Saturday, June 10, 2006

In Our Image: Be Like Mike

As I try to point out in the Mud Huts, Chai Tea postings, the shooting war is only a small part of the real war that goes on every day. It's a war about image, about ideas, about people who may or may not be sympathetic to insurgents or Islamist terrorists.

In World War II, having just defeated the Germans, our men and women, through big and small efforts alike, rebuilt Germany and instilled a new idealism. Some of that was simply through the natural behavior of free men and women. It's no different in Iraq or Afghanistan or in any of the many places our men and women go on any given day in any given country. It's not just about buildings or supplies or medicine or soccer balls. It's about the behavior and attitude that our men and women exude. They have confidence that comes natural when you have been educated, when you can speak your mind, when you have a belief in your ideas and your way of life.

Our men and women in uniform don't even know that they are behaving in a way that is different than men and women who live in other nations. They just are who they are. They are created in our image by the very ideas and institutions that we take for granted every day that many people in the world have never experienced.

Almost by osmosis, this confidence, idealism and way of behaving towards others, begins to transfer itself to those who never had it before. They don't know what it is exactly. They aren't sure how we get it. Some see it as a product of our ideals and others see it as a product of our wealth. Whatever they see, however they think it comes about, people everywhere want to imitate it. Even people that think they don't like our "policies" or actions:

Be Like Mike

Anbar province is the center of anti-coalition sentiment. Or is it?

The Iraqis in Anbar profess to not like Americans, but they are trying mighty hard to look like them. As you pass the men in the streets, they look with flint-hard stares -- underneath their New York Yankees or Chicago Bulls caps.

American companies find excellent billboards on Iraqi T-shirts, and Nike and Reebok shoes are "tres chic" here.

The Iraqis even emulate the servicemembers who are enforcing security around their cities. The latest fad among young men is to get "high and tight" haircuts like the soldiers and Marines who patrol in the area.

You want to know what Bin Laden, Zawahiri and the rest of the Islamists fear the most? You just read it.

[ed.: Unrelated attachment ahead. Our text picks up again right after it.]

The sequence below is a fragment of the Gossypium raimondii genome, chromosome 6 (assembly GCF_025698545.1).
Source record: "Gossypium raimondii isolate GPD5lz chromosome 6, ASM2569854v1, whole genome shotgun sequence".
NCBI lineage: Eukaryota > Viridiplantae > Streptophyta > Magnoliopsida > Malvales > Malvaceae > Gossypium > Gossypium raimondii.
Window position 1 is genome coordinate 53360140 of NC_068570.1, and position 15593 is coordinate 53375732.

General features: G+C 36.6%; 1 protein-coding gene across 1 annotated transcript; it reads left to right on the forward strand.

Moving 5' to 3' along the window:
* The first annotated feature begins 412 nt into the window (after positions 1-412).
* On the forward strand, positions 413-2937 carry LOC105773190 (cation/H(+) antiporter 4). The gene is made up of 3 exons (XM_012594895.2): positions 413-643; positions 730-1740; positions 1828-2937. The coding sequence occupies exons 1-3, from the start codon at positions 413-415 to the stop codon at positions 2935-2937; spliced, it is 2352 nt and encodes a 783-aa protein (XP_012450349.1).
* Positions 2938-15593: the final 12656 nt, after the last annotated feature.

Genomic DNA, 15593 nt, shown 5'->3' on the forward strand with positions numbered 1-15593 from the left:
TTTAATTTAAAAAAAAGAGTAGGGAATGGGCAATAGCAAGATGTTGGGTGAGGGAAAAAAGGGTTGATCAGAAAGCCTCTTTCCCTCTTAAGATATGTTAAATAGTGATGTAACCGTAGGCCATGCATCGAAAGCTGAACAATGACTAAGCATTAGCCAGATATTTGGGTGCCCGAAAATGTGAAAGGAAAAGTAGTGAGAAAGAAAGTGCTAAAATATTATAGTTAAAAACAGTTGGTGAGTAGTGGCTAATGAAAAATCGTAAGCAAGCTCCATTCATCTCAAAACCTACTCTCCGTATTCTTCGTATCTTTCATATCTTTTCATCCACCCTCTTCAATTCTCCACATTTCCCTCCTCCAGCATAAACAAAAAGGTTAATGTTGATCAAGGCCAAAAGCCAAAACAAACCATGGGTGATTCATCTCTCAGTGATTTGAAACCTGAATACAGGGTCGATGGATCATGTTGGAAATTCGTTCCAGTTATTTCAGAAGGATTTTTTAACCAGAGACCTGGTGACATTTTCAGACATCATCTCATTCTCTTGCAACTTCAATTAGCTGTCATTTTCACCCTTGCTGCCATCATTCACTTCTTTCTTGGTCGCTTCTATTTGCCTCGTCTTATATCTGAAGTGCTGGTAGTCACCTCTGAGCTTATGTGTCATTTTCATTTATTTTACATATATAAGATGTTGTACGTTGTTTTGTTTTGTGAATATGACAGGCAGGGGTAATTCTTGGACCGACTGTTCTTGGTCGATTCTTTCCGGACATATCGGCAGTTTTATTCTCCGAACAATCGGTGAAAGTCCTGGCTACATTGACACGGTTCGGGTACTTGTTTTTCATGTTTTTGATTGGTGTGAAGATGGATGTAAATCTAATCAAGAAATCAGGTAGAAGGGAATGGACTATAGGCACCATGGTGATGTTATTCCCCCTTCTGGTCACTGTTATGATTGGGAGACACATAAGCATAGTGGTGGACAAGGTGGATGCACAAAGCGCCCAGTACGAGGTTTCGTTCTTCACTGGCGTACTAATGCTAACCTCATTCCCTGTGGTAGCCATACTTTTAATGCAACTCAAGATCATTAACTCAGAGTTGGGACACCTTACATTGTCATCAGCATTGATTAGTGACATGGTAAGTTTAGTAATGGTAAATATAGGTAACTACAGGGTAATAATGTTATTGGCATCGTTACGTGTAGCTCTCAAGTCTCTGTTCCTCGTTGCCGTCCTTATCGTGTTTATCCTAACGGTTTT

Do you want to help the war effort, but don't know how? Do you think you're too old, too fat or to broke to be much help in the direct effort? You would be very wrong. Just by reading this, you have taken the first steps in basic training. You have just been told how we can and will win the war. Your next objective is to learn to use your weapon. The weapon in your power is you. It's your fingers, your pen, and your voice. It's the soccer balls, the candy, the toys, the few dollars in your pocket you can spare for projects being undertaken by our men and women and NGOs everywhere.

Go to Soldiers and sign up to send letters and care packages if you can afford it to a soldier. If you're short on money, just do letters. By writing a letter, you will tell a soldier that he or she is supported and cared about back here in the states. You will give them confidence. You will remind them who we are and why soldiers serve their country and fellow citizens. When you do, without them or you even knowing, you will be giving them the weapon they most need to fight this war: support.

Some are injured in the line of duty. For them, the war is not over yet. It shouldn't be over for us either. They do the hard job every day for the same pay as working at Wal-marts. When they come back injured, their entire life is changed. They are different. The thing they know how to do, be a soldier, sailor or marine, is no longer theirs to do. They can no longer be part of the mission, working with their friends and comrades with boots on the ground. They need a way to re-connect and stay connected, even when they can't walk, can't see, and can't type.

In fact, for Sergeant Elijah Allen, 25, getting a Valour-IT laptop was exactly like giving sight to the blind.

A civil affairs reservist involved in building infrastructure, he was injured during combat operations in southern Iraq and nearly lost his vision.